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When cholera takes the parents of Mary Lennox, she is shipped from India to England to live with her Uncle Craven. Archibald Craven's house is dark and drafty, with over 100 rooms built on the edge of the moors. Mary finds that her Uncle does not wish to see her, which is fine with Mary as she herself is rude and spoiled. While walking the gardens the next day, Mary notices that there is a area in the garden surrounded with a high stone wall and no doorway. Dickon, brother of a housemaid, tells her of the garden behind the wall. By the path, the raven unearths the hidden key so that Mary and Dickon are able to enter the walled garden to find it overgrown and neglected. Inside the house, she finds that Archibald has a son named Colin, who is crippled and as spoiled as she. Together these three work to make the secret garden their own world. Written by
Tony Fontana <email@example.com>
Though a noteworthy MGM adaptation of the acclaimed 1909 childhood tale by Frances Hodgson Burnett, this film, complete with three Technicolor sequences, failed to garner a contemporary New York Times review. See more »
Elspeth Dudgeon who played Susan Sowerby was 78 years old, she would therefore have been well into her 60's when she gave birth to Dickon. See more »
My brother Dickon will be coming up to see thee.
Aye, thou'll like Dickon. What a one he is for growing things and the animals. Half lives on it, he does, almost like an animal himself.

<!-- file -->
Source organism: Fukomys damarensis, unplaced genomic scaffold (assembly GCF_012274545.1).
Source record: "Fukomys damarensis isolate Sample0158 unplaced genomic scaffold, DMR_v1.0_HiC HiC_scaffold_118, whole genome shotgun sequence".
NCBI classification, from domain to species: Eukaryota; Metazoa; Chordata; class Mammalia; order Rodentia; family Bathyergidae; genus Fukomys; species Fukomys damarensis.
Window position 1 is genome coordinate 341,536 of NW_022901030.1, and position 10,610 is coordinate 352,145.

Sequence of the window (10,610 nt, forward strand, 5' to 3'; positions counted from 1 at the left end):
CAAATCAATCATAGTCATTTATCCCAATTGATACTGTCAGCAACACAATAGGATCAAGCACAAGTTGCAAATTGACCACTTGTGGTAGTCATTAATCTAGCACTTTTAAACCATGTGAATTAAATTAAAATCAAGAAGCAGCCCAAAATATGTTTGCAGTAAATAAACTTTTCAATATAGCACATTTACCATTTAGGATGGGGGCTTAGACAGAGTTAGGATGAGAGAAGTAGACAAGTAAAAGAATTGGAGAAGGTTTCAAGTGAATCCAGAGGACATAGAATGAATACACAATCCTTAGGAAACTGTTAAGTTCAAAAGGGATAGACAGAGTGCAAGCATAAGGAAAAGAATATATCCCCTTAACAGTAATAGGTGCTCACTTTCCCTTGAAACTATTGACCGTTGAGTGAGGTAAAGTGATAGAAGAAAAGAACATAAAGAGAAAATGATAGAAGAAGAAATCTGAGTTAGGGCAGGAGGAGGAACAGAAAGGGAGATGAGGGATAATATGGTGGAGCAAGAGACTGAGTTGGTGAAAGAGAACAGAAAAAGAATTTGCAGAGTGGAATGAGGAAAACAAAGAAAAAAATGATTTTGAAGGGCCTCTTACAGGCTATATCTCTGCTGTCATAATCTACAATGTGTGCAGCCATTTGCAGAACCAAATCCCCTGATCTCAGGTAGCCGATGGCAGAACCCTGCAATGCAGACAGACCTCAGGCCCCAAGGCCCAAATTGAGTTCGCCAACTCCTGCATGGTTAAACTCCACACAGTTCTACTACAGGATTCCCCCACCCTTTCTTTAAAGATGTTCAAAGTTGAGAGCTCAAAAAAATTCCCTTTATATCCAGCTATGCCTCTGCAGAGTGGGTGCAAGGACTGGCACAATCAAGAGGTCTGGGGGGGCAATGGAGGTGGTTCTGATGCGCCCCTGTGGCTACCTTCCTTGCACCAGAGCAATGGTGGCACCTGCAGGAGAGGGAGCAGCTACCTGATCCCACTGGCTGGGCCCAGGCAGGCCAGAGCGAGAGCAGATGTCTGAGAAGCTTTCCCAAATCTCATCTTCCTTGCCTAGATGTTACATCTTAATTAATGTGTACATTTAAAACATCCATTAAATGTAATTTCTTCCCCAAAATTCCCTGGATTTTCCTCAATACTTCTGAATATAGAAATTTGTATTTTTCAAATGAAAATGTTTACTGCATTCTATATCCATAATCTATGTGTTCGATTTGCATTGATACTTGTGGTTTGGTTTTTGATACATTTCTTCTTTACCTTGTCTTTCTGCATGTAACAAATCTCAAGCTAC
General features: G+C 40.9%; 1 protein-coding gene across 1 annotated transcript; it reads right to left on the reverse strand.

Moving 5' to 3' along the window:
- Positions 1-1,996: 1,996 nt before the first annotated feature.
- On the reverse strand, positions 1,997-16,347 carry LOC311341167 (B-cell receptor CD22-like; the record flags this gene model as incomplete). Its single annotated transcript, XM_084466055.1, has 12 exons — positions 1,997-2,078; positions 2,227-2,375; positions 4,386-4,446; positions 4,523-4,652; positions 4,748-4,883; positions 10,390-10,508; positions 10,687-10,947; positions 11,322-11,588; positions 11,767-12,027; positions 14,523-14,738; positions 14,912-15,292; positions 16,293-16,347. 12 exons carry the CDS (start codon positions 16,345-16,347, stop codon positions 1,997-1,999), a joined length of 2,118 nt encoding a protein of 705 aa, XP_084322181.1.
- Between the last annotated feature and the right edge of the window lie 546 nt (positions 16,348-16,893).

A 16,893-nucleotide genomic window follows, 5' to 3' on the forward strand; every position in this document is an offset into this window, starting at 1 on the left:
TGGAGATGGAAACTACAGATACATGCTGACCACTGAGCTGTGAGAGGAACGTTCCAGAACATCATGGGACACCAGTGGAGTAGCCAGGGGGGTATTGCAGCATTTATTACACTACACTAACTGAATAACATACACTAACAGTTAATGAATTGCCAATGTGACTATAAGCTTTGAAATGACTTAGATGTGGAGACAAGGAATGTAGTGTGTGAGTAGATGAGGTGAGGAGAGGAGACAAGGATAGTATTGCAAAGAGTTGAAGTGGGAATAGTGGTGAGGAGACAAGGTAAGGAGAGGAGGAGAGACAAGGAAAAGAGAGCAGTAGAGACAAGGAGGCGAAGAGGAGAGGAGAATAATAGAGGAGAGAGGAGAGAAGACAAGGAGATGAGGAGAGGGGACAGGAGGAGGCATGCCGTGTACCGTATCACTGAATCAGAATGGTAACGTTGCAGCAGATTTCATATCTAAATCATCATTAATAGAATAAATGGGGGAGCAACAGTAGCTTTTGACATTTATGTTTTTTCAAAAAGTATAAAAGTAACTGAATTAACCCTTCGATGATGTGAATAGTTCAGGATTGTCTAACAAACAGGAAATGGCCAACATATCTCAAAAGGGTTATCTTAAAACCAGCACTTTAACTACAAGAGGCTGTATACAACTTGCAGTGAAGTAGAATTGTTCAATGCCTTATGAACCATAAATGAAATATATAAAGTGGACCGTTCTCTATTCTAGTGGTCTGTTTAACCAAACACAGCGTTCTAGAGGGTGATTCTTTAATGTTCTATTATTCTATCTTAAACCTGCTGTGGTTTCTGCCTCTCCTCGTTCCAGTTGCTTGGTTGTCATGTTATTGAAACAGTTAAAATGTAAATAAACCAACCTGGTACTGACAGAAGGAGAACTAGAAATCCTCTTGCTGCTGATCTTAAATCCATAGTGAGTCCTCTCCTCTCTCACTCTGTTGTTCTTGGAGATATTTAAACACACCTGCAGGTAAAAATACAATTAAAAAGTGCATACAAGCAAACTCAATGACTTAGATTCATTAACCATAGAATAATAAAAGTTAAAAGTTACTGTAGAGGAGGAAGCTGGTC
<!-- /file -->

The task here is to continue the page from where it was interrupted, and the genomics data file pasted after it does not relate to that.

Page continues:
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No screen credit is given for the Technicolor sequences. See more »
A strange little girl finds peace for her troubled heart after confronting the mystery of THE SECRET GARDEN.
Based on the classic novel by Frances Hodgson Burnett, this family film is a perennial favorite, in no whit dimmed by more recent, flashier versions. The excellent production values by MGM allow the viewer to experience the weird atmosphere of Misselthwaite Manor and the joyous fecundity of the Garden.
The movie can be enjoyed for the plot alone, but there are other, deeper, levels which can be appreciated as well. Most of the main characters are desperately unhappy when the film begins, but the spontaneous love of life exhibited by the Sowerby family - which leads directly to the discovery of the Garden - ultimately brings about the redemption of several (but not all) of the others. This Joy is not altogether of our world. If the viewer senses the unseen Presence of Something Bright & Beautiful in the Garden, so be it.
The film's main drawback - and this is a small quibble - is the intent to increase tension by adding a possible murder mystery to the plot (How did Colin's mother really die? Did Archibald Craven kill her?). This is quite unnecessary, the story has enough conflict already. But the desire to add additional menace to the Dark Old House theme probably proved irresistible - as well as giving the excellent British actor, Herbert Marshall, more dramatic gristle on which to chew.
The plot revolves, as it should, around the experiences of three children, each peculiar in their own way. Margaret O'Brien, Dean Stockwell & Brian Roper flesh out their roles most agreeably. The adult roles are so well cast that one tends to forget that they are mostly caricatures: Dame Gladys Cooper as the wicked, frustrated housekeeper; Elsa Lanchester as the irrepressibly happy maid; dour Reginald Owen as the elemental gardener. Even the small cameo performances sparkle: Billy Bevan as an overheated British soldier in India; Dennis Hoey as Marshall's stern valet; Aubrey Mather & George Zucco as young Stockwell's doctors; and Norma Varden as his wise nurse.
Movie mavens should recognize Elspeth Dudgeon in the tiny role of Dickon's mother & the wonderful Marni Nixon as the dubbed singing voice of Miss O'Brien - both uncredited.
The film makes very judicious use of Technicolor to heighten appreciation of the distinctive nature of the Garden.
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